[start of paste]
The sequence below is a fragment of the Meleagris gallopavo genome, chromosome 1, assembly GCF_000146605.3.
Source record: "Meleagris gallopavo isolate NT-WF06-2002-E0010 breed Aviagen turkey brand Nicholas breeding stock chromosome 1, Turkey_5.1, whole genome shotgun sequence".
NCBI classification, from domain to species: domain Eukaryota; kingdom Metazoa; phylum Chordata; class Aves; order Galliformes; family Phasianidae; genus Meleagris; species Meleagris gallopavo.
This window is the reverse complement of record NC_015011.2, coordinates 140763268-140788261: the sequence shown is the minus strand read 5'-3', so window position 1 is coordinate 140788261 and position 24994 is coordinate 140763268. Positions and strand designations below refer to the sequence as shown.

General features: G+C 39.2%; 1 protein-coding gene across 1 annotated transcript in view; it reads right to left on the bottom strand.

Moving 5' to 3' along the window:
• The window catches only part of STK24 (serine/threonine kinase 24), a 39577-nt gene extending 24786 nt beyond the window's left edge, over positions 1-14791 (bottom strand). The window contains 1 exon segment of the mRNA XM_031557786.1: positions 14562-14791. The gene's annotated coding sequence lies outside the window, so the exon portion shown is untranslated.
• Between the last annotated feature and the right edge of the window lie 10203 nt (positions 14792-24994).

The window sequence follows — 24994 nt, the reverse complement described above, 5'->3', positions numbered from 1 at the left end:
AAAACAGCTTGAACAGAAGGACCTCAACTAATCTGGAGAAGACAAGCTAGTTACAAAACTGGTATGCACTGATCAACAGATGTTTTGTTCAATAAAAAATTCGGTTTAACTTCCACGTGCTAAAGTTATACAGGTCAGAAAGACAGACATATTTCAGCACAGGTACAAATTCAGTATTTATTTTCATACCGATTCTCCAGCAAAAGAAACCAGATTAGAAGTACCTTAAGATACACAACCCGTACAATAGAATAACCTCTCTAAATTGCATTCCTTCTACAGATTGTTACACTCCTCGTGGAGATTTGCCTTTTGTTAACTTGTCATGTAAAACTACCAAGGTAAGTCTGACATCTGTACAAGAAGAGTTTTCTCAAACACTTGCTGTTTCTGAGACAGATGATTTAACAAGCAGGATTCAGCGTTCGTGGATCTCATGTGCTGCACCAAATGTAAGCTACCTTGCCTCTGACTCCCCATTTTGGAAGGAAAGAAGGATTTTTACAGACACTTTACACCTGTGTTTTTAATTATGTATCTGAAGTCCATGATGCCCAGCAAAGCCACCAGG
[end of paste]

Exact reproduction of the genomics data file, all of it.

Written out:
The sequence below is a fragment of the Meleagris gallopavo genome, chromosome 1, assembly GCF_000146605.3.
Source record: "Meleagris gallopavo isolate NT-WF06-2002-E0010 breed Aviagen turkey brand Nicholas breeding stock chromosome 1, Turkey_5.1, whole genome shotgun sequence".
NCBI classification, from domain to species: domain Eukaryota; kingdom Metazoa; phylum Chordata; class Aves; order Galliformes; family Phasianidae; genus Meleagris; species Meleagris gallopavo.
This window is the reverse complement of record NC_015011.2, coordinates 140763268-140788261: the sequence shown is the minus strand read 5'-3', so window position 1 is coordinate 140788261 and position 24994 is coordinate 140763268. Positions and strand designations below refer to the sequence as shown.

General features: G+C 39.2%; 1 protein-coding gene across 1 annotated transcript in view; it reads right to left on the bottom strand.

Moving 5' to 3' along the window:
• The window catches only part of STK24 (serine/threonine kinase 24), a 39577-nt gene extending 24786 nt beyond the window's left edge, over positions 1-14791 (bottom strand). The window contains 1 exon segment of the mRNA XM_031557786.1: positions 14562-14791. The gene's annotated coding sequence lies outside the window, so the exon portion shown is untranslated.
• Between the last annotated feature and the right edge of the window lie 10203 nt (positions 14792-24994).

The window sequence follows — 24994 nt, the reverse complement described above, 5'->3', positions numbered from 1 at the left end:
AAAACAGCTTGAACAGAAGGACCTCAACTAATCTGGAGAAGACAAGCTAGTTACAAAACTGGTATGCACTGATCAACAGATGTTTTGTTCAATAAAAAATTCGGTTTAACTTCCACGTGCTAAAGTTATACAGGTCAGAAAGACAGACATATTTCAGCACAGGTACAAATTCAGTATTTATTTTCATACCGATTCTCCAGCAAAAGAAACCAGATTAGAAGTACCTTAAGATACACAACCCGTACAATAGAATAACCTCTCTAAATTGCATTCCTTCTACAGATTGTTACACTCCTCGTGGAGATTTGCCTTTTGTTAACTTGTCATGTAAAACTACCAAGGTAAGTCTGACATCTGTACAAGAAGAGTTTTCTCAAACACTTGCTGTTTCTGAGACAGATGATTTAACAAGCAGGATTCAGCGTTCGTGGATCTCATGTGCTGCACCAAATGTAAGCTACCTTGCCTCTGACTCCCCATTTTGGAAGGAAAGAAGGATTTTTACAGACACTTTACACCTGTGTTTTTAATTATGTATCTGAAGTCCATGATGCCCAGCAAAGCCACCAGG